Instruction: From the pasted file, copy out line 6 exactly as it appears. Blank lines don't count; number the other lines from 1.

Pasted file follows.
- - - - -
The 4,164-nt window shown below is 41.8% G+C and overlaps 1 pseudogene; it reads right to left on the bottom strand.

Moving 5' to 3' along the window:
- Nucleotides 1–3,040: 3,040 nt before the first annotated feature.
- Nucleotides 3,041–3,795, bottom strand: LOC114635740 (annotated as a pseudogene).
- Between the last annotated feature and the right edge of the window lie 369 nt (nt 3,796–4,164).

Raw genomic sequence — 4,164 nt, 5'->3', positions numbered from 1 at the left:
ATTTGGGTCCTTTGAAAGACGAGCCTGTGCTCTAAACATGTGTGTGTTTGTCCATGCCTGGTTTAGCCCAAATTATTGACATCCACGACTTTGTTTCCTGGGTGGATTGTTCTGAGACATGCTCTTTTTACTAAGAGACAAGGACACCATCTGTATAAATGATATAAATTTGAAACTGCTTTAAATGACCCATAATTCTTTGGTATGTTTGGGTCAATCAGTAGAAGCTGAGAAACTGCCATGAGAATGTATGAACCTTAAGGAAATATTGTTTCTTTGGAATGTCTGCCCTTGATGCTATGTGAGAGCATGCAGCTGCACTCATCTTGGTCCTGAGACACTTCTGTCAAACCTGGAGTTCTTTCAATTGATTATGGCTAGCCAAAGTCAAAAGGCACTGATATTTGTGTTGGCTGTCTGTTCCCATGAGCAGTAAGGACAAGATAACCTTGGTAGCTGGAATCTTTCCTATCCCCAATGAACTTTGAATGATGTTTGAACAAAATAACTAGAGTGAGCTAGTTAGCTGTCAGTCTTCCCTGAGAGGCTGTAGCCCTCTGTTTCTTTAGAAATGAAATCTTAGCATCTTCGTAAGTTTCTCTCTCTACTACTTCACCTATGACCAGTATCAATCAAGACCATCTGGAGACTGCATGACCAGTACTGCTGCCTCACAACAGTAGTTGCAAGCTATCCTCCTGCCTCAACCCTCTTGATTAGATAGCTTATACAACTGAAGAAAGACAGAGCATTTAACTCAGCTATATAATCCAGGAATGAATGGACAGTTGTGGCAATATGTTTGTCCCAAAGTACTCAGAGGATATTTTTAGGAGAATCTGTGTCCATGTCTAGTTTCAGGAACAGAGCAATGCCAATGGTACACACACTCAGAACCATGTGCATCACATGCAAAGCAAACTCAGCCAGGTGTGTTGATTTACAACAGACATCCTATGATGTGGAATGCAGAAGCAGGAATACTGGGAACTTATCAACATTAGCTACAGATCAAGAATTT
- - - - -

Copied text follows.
Raw genomic sequence — 4,164 nt, 5'->3', positions numbered from 1 at the left: